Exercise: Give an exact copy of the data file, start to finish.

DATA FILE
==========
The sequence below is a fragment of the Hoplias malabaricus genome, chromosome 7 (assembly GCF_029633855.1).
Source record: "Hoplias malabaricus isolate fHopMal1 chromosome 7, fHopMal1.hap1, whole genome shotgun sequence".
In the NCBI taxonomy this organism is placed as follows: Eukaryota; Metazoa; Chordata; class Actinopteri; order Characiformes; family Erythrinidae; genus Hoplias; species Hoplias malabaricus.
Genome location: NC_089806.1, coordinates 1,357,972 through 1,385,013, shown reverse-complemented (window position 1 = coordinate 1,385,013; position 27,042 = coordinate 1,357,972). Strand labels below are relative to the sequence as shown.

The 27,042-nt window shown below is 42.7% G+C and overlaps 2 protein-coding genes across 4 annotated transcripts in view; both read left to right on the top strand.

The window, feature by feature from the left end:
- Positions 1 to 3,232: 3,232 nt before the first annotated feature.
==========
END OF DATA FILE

The sequence below is a fragment of the Hoplias malabaricus genome, chromosome 7 (assembly GCF_029633855.1).
Source record: "Hoplias malabaricus isolate fHopMal1 chromosome 7, fHopMal1.hap1, whole genome shotgun sequence".
In the NCBI taxonomy this organism is placed as follows: Eukaryota; Metazoa; Chordata; class Actinopteri; order Characiformes; family Erythrinidae; genus Hoplias; species Hoplias malabaricus.
Genome location: NC_089806.1, coordinates 1,357,972 through 1,385,013, shown reverse-complemented (window position 1 = coordinate 1,385,013; position 27,042 = coordinate 1,357,972). Strand labels below are relative to the sequence as shown.

The 27,042-nt window shown below is 42.7% G+C and overlaps 2 protein-coding genes across 4 annotated transcripts in view; both read left to right on the top strand.

The window, feature by feature from the left end:
- Positions 1 to 3,232: 3,232 nt before the first annotated feature.